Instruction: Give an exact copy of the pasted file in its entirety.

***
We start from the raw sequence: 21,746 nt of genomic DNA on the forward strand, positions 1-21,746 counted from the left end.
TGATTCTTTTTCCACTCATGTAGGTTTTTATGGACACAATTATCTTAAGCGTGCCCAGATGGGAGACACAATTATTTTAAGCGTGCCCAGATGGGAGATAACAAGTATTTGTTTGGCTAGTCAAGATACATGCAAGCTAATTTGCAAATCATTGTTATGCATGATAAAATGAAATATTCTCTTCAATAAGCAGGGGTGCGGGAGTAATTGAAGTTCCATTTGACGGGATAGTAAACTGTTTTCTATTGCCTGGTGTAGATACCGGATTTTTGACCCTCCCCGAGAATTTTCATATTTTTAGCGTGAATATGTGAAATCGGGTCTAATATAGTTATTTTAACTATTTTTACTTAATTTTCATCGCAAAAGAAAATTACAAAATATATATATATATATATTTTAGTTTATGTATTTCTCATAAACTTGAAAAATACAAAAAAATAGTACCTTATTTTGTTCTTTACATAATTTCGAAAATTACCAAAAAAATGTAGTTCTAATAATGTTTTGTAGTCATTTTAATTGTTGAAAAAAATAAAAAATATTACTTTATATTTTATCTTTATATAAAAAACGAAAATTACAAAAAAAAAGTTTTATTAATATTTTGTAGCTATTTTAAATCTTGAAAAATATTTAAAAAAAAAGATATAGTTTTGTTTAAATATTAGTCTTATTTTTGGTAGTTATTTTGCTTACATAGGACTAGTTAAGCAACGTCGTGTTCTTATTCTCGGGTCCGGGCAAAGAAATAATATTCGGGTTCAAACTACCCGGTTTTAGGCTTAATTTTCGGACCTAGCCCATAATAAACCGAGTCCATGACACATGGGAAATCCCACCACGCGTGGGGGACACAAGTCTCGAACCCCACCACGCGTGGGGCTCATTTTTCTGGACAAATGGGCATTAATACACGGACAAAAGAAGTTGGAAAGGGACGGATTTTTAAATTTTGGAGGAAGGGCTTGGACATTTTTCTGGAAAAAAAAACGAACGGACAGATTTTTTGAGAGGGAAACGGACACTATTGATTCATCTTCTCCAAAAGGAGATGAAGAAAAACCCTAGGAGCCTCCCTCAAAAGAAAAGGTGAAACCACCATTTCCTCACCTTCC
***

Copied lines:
We start from the raw sequence: 21,746 nt of genomic DNA on the forward strand, positions 1-21,746 counted from the left end.
TGATTCTTTTTCCACTCATGTAGGTTTTTATGGACACAATTATCTTAAGCGTGCCCAGATGGGAGACACAATTATTTTAAGCGTGCCCAGATGGGAGATAACAAGTATTTGTTTGGCTAGTCAAGATACATGCAAGCTAATTTGCAAATCATTGTTATGCATGATAAAATGAAATATTCTCTTCAATAAGCAGGGGTGCGGGAGTAATTGAAGTTCCATTTGACGGGATAGTAAACTGTTTTCTATTGCCTGGTGTAGATACCGGATTTTTGACCCTCCCCGAGAATTTTCATATTTTTAGCGTGAATATGTGAAATCGGGTCTAATATAGTTATTTTAACTATTTTTACTTAATTTTCATCGCAAAAGAAAATTACAAAATATATATATATATATATTTTAGTTTATGTATTTCTCATAAACTTGAAAAATACAAAAAAATAGTACCTTATTTTGTTCTTTACATAATTTCGAAAATTACCAAAAAAATGTAGTTCTAATAATGTTTTGTAGTCATTTTAATTGTTGAAAAAAATAAAAAATATTACTTTATATTTTATCTTTATATAAAAAACGAAAATTACAAAAAAAAAGTTTTATTAATATTTTGTAGCTATTTTAAATCTTGAAAAATATTTAAAAAAAAAGATATAGTTTTGTTTAAATATTAGTCTTATTTTTGGTAGTTATTTTGCTTACATAGGACTAGTTAAGCAACGTCGTGTTCTTATTCTCGGGTCCGGGCAAAGAAATAATATTCGGGTTCAAACTACCCGGTTTTAGGCTTAATTTTCGGACCTAGCCCATAATAAACCGAGTCCATGACACATGGGAAATCCCACCACGCGTGGGGGACACAAGTCTCGAACCCCACCACGCGTGGGGCTCATTTTTCTGGACAAATGGGCATTAATACACGGACAAAAGAAGTTGGAAAGGGACGGATTTTTAAATTTTGGAGGAAGGGCTTGGACATTTTTCTGGAAAAAAAAACGAACGGACAGATTTTTTGAGAGGGAAACGGACACTATTGATTCATCTTCTCCAAAAGGAGATGAAGAAAAACCCTAGGAGCCTCCCTCAAAAGAAAAGGTGAAACCACCATTTCCTCACCTTCC